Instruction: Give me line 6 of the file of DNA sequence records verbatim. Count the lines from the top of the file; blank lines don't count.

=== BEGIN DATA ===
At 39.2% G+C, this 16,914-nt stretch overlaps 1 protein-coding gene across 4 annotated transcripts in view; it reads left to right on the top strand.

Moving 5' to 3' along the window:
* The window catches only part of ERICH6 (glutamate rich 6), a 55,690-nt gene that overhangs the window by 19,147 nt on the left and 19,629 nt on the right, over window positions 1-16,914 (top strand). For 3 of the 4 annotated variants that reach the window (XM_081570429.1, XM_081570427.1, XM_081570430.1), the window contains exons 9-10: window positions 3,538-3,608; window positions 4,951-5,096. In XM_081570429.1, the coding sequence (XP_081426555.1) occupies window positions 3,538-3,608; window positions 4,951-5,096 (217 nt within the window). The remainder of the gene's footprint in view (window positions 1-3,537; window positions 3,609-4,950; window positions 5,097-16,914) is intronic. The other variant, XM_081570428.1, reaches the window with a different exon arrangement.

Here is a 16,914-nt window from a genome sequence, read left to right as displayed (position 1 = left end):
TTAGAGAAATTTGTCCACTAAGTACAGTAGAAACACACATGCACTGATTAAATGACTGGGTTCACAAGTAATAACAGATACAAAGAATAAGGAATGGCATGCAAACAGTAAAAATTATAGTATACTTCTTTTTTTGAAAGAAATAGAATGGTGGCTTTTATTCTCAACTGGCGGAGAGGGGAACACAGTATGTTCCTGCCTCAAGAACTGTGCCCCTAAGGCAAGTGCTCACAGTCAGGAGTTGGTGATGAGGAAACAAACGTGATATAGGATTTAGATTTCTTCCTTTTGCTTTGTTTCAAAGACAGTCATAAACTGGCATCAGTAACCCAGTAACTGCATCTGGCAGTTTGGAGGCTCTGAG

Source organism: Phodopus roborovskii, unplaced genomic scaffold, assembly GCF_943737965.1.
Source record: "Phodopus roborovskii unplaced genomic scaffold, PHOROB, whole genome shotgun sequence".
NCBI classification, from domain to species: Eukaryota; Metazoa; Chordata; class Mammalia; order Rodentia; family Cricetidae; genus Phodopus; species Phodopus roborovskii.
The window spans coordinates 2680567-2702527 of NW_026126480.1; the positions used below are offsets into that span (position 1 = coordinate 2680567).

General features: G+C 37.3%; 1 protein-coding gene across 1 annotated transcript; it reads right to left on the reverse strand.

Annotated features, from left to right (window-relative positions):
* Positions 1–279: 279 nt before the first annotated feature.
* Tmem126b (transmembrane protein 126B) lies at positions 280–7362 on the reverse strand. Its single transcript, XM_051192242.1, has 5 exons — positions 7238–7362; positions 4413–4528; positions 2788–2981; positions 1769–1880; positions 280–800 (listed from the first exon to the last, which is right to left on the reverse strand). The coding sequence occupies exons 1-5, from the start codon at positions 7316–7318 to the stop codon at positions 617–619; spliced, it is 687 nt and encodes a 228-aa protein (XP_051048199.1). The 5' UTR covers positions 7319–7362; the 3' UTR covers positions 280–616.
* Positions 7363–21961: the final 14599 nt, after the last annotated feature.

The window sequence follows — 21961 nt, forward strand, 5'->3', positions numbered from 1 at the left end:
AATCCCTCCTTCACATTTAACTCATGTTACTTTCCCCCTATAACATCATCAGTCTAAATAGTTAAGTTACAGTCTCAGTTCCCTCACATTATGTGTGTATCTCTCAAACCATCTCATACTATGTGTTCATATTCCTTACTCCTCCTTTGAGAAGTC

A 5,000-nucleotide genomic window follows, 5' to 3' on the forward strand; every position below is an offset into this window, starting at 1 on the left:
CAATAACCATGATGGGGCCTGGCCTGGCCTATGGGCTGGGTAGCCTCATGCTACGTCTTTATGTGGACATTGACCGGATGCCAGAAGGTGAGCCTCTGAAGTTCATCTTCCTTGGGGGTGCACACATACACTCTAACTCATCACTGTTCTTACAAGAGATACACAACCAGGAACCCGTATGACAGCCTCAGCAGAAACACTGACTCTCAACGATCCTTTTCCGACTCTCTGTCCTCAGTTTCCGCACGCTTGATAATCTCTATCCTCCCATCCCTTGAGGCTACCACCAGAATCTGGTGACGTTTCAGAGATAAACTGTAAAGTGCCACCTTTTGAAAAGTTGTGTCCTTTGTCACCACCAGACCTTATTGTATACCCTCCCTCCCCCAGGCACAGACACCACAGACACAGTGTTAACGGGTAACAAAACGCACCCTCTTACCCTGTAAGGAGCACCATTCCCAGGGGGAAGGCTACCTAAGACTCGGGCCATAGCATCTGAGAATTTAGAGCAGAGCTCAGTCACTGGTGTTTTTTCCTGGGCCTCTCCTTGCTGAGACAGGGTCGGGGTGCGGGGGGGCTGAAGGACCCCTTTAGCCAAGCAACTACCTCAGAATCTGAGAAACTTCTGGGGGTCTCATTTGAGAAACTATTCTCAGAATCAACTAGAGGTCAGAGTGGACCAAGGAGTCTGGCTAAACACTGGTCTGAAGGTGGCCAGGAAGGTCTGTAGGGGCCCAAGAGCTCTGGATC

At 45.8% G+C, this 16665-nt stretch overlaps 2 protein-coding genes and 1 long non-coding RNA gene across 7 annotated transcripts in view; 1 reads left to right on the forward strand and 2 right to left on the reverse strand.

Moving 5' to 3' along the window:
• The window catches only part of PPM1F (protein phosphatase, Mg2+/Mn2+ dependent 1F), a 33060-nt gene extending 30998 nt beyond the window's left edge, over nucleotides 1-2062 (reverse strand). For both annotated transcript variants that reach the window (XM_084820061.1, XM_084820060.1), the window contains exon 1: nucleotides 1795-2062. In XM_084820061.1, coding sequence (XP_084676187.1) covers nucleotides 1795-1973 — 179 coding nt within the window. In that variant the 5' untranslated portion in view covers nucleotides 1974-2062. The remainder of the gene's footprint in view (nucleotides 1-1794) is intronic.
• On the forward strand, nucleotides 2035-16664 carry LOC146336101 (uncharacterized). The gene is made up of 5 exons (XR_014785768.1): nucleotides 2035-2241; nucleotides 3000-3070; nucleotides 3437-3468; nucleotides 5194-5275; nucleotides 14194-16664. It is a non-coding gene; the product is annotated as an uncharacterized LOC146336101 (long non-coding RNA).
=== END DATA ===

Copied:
Source organism: Phodopus roborovskii, unplaced genomic scaffold, assembly GCF_943737965.1.